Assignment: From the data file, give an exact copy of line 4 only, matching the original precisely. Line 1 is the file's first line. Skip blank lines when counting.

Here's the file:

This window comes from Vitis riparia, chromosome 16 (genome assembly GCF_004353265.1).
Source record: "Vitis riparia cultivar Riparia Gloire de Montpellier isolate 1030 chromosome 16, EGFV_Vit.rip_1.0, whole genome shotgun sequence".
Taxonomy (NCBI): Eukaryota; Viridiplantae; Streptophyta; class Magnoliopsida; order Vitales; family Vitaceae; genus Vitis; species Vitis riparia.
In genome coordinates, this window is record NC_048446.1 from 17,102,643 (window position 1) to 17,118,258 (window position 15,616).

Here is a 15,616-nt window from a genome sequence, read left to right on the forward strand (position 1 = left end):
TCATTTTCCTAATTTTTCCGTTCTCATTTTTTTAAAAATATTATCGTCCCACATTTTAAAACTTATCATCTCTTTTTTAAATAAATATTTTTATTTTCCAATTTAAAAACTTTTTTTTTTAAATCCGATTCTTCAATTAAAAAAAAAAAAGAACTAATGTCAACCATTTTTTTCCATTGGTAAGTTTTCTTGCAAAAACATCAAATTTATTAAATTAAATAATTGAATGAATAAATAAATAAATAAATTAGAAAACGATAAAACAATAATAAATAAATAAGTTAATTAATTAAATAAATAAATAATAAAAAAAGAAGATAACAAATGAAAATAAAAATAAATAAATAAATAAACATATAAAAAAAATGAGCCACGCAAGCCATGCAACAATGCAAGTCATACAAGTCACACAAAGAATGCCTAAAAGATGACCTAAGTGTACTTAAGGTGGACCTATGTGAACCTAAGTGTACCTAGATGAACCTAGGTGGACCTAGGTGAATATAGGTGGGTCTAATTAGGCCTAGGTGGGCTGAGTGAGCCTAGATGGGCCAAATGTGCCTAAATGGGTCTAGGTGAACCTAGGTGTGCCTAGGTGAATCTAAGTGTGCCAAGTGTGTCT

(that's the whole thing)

In genome coordinates, this window is record NC_048446.1 from 17,102,643 (window position 1) to 17,118,258 (window position 15,616).